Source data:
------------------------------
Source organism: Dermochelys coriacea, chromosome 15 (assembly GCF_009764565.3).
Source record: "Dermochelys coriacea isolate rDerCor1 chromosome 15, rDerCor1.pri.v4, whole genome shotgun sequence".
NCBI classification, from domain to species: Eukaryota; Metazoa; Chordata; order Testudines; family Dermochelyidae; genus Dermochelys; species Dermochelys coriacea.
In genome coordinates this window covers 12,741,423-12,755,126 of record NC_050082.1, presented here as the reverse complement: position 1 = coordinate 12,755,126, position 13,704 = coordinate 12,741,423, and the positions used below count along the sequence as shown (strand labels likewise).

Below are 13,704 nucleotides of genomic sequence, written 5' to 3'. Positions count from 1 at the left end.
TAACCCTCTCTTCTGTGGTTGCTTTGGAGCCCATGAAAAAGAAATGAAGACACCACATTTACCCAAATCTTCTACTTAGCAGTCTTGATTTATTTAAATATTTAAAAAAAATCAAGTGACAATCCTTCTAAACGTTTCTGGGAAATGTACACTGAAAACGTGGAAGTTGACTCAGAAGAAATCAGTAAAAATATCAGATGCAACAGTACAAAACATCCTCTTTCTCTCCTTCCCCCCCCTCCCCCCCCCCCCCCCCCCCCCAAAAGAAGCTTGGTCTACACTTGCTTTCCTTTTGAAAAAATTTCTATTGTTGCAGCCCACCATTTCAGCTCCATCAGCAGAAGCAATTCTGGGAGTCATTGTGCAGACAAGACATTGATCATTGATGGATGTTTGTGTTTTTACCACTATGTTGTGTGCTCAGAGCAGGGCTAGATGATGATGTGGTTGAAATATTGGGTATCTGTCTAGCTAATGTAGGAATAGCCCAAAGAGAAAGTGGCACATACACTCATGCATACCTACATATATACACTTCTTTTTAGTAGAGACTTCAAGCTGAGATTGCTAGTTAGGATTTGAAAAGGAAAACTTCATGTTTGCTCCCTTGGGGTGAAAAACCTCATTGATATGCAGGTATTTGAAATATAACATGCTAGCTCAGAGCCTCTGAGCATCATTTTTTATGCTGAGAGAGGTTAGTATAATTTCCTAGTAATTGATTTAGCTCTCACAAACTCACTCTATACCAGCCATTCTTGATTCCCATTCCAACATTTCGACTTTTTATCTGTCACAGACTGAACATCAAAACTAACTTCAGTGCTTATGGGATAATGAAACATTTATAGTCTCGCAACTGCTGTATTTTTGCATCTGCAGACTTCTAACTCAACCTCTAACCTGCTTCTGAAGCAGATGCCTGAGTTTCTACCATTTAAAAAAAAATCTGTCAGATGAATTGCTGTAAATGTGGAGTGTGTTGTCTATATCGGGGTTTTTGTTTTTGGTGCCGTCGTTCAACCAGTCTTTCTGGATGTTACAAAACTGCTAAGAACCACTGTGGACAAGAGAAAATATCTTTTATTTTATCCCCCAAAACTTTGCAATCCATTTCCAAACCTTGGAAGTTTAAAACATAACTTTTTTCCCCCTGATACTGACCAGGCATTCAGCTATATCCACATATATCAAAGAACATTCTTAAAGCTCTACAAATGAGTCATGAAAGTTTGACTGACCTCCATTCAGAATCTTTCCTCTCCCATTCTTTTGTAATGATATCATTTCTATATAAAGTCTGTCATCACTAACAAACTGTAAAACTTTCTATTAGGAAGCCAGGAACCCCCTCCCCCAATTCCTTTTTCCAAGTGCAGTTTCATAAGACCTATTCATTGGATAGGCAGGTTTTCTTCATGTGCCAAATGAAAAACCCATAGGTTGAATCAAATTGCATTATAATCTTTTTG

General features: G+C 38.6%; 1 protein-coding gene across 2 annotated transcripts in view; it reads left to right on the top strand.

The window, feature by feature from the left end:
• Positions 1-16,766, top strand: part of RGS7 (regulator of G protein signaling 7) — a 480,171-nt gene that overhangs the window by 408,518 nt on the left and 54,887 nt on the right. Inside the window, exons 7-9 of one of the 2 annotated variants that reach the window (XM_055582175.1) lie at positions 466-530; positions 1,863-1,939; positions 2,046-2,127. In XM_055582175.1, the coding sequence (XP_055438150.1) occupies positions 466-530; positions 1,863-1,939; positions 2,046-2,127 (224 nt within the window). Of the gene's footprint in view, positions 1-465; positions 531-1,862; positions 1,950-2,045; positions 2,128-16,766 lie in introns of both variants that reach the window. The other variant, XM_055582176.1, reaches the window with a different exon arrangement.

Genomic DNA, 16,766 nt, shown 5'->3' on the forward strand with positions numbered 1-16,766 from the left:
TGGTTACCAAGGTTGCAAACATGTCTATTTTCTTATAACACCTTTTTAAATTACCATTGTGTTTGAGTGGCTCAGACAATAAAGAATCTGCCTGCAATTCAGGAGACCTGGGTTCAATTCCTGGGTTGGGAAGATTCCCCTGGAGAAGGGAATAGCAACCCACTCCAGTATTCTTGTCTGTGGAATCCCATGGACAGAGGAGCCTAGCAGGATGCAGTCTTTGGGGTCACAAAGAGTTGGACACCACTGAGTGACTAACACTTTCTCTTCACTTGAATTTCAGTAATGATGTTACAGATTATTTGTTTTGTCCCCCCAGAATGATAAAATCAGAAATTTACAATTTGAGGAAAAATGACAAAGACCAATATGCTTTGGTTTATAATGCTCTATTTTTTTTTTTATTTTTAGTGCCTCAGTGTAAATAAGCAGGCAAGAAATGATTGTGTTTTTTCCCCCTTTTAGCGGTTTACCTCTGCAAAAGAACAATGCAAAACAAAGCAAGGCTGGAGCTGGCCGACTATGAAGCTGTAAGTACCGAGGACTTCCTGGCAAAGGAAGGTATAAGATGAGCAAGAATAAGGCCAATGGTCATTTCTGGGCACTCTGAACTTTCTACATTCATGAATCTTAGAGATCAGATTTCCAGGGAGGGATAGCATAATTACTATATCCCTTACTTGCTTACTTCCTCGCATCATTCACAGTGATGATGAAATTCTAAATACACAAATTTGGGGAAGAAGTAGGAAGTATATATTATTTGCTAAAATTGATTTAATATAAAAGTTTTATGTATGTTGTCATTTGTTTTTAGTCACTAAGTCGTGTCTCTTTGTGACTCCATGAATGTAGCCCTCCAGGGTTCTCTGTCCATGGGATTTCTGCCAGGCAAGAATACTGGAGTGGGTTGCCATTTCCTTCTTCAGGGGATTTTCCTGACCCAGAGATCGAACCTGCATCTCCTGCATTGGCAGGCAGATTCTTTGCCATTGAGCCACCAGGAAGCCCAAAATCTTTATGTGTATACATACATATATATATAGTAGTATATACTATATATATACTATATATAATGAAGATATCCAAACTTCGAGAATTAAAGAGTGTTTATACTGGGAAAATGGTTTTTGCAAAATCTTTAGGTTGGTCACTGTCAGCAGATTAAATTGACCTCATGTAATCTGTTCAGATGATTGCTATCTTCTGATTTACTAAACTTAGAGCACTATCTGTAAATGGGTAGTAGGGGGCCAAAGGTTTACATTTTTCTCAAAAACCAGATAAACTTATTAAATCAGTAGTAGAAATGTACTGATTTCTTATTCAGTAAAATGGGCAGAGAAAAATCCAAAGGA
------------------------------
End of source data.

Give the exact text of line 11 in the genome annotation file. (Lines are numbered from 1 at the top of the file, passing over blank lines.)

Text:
TGGTTACCAAGGTTGCAAACATGTCTATTTTCTTATAACACCTTTTTAAATTACCATTGTGTTTGAGTGGCTCAGACAATAAAGAATCTGCCTGCAATTCAGGAGACCTGGGTTCAATTCCTGGGTTGGGAAGATTCCCCTGGAGAAGGGAATAGCAACCCACTCCAGTATTCTTGTCTGTGGAATCCCATGGACAGAGGAGCCTAGCAGGATGCAGTCTTTGGGGTCACAAAGAGTTGGACACCACTGAGTGACTAACACTTTCTCTTCACTTGAATTTCAGTAATGATGTTACAGATTATTTGTTTTGTCCCCCCAGAATGATAAAATCAGAAATTTACAATTTGAGGAAAAATGACAAAGACCAATATGCTTTGGTTTATAATGCTCTATTTTTTTTTTTATTTTTAGTGCCTCAGTGTAAATAAGCAGGCAAGAAATGATTGTGTTTTTTCCCCCTTTTAGCGGTTTACCTCTGCAAAAGAACAATGCAAAACAAAGCAAGGCTGGAGCTGGCCGACTATGAAGCTGTAAGTACCGAGGACTTCCTGGCAAAGGAAGGTATAAGATGAGCAAGAATAAGGCCAATGGTCATTTCTGGGCACTCTGAACTTTCTACATTCATGAATCTTAGAGATCAGATTTCCAGGGAGGGATAGCATAATTACTATATCCCTTACTTGCTTACTTCCTCGCATCATTCACAGTGATGATGAAATTCTAAATACACAAATTTGGGGAAGAAGTAGGAAGTATATATTATTTGCTAAAATTGATTTAATATAAAAGTTTTATGTATGTTGTCATTTGTTTTTAGTCACTAAGTCGTGTCTCTTTGTGACTCCATGAATGTAGCCCTCCAGGGTTCTCTGTCCATGGGATTTCTGCCAGGCAAGAATACTGGAGTGGGTTGCCATTTCCTTCTTCAGGGGATTTTCCTGACCCAGAGATCGAACCTGCATCTCCTGCATTGGCAGGCAGATTCTTTGCCATTGAGCCACCAGGAAGCCCAAAATCTTTATGTGTATACATACATATATATATAGTAGTATATACTATATATATACTATATATAATGAAGATATCCAAACTTCGAGAATTAAAGAGTGTTTATACTGGGAAAATGGTTTTTGCAAAATCTTTAGGTTGGTCACTGTCAGCAGATTAAATTGACCTCATGTAATCTGTTCAGATGATTGCTATCTTCTGATTTACTAAACTTAGAGCACTATCTGTAAATGGGTAGTAGGGGGCCAAAGGTTTACATTTTTCTCAAAAACCAGATAAACTTATTAAATCAGTAGTAGAAATGTACTGATTTCTTATTCAGTAAAATGGGCAGAGAAAAATCCAAAGGA